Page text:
Contra Costa Water District provides most of the municipal and industrial water supply to the East Bay area of Northern California. Its three large-surface water intakes in the Sacramento-San Joaquin Delta have a combined raw water capacity of 1,200 cfs. The largest, Rock Slough, was completely rebuilt in 2010–2011 by the U.S. Bureau of Reclamation using funding from the American Recovery and Reinvestment Act of 2009.

During commissioning of the intake and fish screens, the U.S. Bureau of Reclamation (USBR) and Contra Costa Water District discovered that the four fish screen cleaners would not effectively clean the screens of the heavy debris loading. The screen cleaners wouldn’t properly collect and dump debris, causing the system to trip alarms and go offline. This was especially problematic since the project was near completion and out of budget, and liquidation damages would be assessed to the general contractor within three weeks.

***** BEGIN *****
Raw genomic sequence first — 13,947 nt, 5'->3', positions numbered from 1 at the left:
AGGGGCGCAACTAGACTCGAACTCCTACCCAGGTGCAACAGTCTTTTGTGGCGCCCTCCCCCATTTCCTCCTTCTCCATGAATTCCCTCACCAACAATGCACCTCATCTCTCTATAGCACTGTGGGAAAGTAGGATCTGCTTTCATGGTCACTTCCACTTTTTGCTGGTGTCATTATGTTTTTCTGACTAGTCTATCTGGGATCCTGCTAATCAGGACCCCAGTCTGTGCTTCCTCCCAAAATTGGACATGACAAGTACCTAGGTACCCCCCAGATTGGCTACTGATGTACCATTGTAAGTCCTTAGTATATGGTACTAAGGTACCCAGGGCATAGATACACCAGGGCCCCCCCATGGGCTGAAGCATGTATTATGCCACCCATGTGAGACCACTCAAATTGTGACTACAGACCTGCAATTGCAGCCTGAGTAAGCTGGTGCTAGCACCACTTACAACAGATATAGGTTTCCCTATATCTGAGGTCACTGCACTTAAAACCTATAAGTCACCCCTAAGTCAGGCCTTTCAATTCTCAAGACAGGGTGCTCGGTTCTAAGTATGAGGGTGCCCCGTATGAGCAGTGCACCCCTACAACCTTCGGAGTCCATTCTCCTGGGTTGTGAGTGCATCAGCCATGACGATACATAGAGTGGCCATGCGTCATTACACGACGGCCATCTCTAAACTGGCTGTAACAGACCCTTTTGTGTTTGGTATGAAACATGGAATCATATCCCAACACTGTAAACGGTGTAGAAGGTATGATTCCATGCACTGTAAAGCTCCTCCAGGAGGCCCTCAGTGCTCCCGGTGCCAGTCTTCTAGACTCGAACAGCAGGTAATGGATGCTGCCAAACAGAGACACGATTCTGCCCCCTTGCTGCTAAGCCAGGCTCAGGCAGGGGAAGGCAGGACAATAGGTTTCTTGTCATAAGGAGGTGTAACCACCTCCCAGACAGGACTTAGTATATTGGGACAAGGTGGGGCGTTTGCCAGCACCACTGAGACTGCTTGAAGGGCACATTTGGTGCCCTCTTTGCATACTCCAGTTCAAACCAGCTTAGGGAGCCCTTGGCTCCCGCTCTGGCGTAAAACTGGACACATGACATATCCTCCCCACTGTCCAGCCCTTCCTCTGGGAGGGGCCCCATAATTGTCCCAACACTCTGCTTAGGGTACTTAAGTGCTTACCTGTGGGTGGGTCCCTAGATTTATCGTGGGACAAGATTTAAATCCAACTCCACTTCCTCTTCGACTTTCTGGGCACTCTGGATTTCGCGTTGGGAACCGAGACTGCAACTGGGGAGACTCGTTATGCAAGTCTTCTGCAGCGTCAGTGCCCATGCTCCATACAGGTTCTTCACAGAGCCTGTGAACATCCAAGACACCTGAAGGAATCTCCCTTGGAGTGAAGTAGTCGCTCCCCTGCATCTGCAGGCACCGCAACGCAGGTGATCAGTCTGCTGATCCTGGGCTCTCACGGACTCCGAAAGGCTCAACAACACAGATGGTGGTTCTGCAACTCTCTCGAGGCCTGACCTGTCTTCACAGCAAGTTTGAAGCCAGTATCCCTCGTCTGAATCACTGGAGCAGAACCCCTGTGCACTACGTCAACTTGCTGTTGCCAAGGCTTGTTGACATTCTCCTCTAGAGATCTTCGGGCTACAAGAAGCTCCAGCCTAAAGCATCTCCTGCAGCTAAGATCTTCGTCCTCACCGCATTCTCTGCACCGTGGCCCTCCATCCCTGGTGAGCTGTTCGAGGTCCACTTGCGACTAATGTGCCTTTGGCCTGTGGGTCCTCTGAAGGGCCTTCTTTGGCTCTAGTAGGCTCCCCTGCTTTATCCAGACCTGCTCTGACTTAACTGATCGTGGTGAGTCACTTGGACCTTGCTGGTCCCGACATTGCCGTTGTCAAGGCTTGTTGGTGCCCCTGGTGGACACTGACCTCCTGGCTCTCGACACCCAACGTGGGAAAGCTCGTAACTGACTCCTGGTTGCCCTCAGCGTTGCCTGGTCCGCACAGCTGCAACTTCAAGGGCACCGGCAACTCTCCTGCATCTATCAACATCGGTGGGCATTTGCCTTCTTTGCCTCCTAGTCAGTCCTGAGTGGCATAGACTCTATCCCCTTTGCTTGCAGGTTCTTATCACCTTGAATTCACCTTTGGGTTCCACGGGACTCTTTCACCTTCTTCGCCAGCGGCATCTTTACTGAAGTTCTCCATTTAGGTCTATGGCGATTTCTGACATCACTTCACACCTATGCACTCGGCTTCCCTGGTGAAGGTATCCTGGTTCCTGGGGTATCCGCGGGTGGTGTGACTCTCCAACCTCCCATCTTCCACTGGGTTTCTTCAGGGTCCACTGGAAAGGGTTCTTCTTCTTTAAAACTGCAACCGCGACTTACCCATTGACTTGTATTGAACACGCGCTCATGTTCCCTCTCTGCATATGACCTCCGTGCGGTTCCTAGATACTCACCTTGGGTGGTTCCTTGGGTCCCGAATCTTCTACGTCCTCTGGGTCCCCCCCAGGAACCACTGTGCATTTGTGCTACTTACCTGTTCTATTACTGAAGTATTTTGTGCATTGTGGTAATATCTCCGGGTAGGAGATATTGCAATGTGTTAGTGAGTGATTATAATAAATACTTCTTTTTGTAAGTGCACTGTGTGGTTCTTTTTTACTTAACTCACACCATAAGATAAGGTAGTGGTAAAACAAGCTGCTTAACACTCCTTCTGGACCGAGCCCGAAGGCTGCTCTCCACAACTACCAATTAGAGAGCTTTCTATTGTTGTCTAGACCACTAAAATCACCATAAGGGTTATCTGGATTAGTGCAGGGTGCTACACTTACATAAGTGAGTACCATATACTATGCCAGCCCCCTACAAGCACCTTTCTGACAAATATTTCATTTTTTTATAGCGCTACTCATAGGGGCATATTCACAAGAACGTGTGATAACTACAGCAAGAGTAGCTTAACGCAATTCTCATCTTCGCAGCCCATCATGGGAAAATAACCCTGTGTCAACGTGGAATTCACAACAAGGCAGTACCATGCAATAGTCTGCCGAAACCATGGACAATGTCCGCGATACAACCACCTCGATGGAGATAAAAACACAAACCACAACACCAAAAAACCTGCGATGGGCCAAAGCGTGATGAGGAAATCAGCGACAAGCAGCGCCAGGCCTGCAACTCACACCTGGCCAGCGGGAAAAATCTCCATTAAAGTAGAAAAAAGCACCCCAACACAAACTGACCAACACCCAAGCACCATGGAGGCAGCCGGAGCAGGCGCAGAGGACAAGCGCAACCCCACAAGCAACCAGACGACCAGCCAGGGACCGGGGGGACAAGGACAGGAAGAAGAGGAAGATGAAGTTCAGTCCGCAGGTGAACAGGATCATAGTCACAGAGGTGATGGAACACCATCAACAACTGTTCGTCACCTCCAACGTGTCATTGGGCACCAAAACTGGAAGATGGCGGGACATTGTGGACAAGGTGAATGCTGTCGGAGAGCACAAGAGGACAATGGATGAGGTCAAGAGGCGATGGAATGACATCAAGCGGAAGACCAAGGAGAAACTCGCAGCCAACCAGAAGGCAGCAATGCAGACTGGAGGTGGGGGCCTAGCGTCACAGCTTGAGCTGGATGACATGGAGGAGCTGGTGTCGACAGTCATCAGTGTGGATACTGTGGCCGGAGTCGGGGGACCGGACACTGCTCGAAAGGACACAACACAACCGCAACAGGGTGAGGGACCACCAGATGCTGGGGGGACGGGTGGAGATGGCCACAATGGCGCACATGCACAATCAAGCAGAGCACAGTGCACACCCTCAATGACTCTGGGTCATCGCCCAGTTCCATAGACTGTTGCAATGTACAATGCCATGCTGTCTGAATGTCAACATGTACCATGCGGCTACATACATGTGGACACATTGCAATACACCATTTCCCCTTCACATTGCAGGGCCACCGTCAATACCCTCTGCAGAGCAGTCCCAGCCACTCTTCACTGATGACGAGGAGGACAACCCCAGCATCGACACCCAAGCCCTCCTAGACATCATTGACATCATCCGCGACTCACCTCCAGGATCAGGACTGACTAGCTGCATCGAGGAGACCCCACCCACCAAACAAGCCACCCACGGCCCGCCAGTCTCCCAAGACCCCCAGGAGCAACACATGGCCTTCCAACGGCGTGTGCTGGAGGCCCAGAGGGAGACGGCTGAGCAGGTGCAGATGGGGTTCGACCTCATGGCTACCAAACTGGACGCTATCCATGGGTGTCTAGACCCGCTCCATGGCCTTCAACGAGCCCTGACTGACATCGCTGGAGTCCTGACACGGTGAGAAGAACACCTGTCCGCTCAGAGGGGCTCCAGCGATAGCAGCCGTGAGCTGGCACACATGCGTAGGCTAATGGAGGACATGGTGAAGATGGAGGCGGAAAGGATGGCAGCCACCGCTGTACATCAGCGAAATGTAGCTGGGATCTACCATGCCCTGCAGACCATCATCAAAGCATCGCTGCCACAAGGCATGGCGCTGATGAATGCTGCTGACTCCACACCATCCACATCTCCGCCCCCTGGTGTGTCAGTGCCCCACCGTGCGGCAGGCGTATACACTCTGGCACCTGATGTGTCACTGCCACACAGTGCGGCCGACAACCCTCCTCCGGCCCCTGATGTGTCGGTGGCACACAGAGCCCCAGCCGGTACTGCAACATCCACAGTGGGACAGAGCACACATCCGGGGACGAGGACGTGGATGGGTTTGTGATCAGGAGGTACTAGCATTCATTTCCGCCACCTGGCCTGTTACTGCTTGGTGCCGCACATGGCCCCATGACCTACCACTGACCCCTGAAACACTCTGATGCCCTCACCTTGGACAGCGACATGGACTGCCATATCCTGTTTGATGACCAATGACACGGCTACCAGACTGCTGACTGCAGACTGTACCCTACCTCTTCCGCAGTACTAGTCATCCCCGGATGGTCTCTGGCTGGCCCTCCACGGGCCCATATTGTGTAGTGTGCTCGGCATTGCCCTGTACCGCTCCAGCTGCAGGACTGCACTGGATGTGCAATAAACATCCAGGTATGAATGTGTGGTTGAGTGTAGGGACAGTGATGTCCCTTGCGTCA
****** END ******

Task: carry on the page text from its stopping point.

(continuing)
In a period of 10 days, Schnabel visited the site, designed, fabricated, delivered, installed, and tested a new prototype screen cleaner that has been in operation since November 2011. Since then, we have provided on-call engineering services to support Contra Costa Water District with a variety of tasks. Work has included designing new screen cleaners for the 320-ft-long by 20-ft-high fish screens; troubleshooting hydraulic power system issues and designing an offline style oil-to-air heat exchanger system; designing two access boat ramps; participating in a USBR value engineering study; designing mooring anchors and lines for the relocation of an existing debris boom; and retrofitting existing ultrasonic level sensors with stilling wells.

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